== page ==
- Mar 11, 2009
- Reaction score
My question was really rhetorical, to get the gears turning. The point behind it that one could build hundreds of humbuckers that have a DCR reading of 10-12k that all sound different. Even quite significantly different. Quiet and dark, loud and bright, loud and dark, quiet and bright, midrange heavy, scooped, stiff feeling, soft feeling, etc. DCR is not only a terribly way to judge the sound of a pickup, it can be flat out misleading. That part, I've answered with some examples right here on MLP: The Misleading Nature of DCR Regarding Guitar PickupsHonestly, I don't really know and it doesn't matter to me. I'm not looking for as close to PAF specs as possible, I'm hoping to find a big fat full humbucker that can give me rich saturated Marshall type tones for southern rock, 80's stuff and some clean tones. Initially I thought of a hotter pickup as a way to help me get a little compression and that saturated tone but I'm realizing that may not be what I'm looking for. I may need to get the sweetness and tone from something lower and then find a way to boost
If I understood how the wire gauge, bobbin size, coil patter and offset all affected the overall tone better I could answer your question better and probably help narrow down my choices as well. If you have the time, and feel so inclined to help me understand it all I'd appreciate it.
To explain how all of those factors may or may not relate to the sound of a pickup, I'd have to write a second book. Some were addressed in my first, such as the topic linked above.
I think the Super D!istortions in the 1970's, with their higher output and (unrelated) high DCR readings started this idea that higher DCR = more output. Combine that with the fact that a multimeter is the only tool most musicians have to measure anything at all quantifiable about a guitar pickup and I'm pretty sure that's where this whole mess started, that still persists to today, of DCR being falsely equated to output.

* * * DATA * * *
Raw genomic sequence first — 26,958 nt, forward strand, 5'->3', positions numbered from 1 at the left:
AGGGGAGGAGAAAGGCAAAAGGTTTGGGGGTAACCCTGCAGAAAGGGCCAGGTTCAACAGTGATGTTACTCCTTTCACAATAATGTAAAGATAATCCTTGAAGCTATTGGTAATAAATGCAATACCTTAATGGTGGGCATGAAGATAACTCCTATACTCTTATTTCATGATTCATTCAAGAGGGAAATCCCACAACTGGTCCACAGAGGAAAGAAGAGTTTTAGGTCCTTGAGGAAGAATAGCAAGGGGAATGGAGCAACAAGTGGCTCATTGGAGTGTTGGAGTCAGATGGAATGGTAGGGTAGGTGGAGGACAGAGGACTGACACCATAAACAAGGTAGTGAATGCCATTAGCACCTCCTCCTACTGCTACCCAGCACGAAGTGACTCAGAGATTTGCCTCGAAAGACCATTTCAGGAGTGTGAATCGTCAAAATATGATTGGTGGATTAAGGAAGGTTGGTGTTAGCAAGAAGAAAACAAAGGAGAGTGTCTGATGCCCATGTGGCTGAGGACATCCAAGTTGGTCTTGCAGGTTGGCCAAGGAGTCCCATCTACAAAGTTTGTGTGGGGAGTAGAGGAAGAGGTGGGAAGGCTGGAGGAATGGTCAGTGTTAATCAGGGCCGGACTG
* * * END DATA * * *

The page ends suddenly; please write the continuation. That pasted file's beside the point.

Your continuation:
The fact is, a PAF doesn't necessarily have any less turns of wire on the coils than a Super D!stortion. ...and turns of wire are the only factor of a given coil (not a "pickup", just a "coil") that alter the output level. That probably confuses many but the turn counts on Super D!stortions and PAFs can be the same and the coils can have the same output. The reason Super D!stortions have a higher output is only because of the ceramic magnets they use. The reason the Super D!stortions have a higher DCR is only because they use thinner wire. If one were to swap the magnets between a PAF and a Super D!stortion, the PAF would end up having much higher output.
Then, there's the crowd that will say, "Ya, but with the same wire gauge" or "Ya, but with the same type of pickup, the DCR can be used to know a little about the sound." ...and they are also incorrect and should re-read the above linked thread with examples of the same pickup and the same wire gauge having opposite DCR : turn count ratios than expected by that theory.
Ok, that's the make you think answer. If you read it, nice! You're ahead of the game, now. The don't think too hard answer is, I have two recommendations: If you want crisp, jangly treble with scooped midrange, consider T-Tops. If you want more of a thick, vocal midrange sound, with a softer treble and a bit of give to the feel, consider a warm A2 PAF-stye pickup. Neither of those have a great deal of actual output, but the A5 T-Top will have a little more. If you're playing through a Kemper, you can turn the gain up more than you really can on the actual amps, though.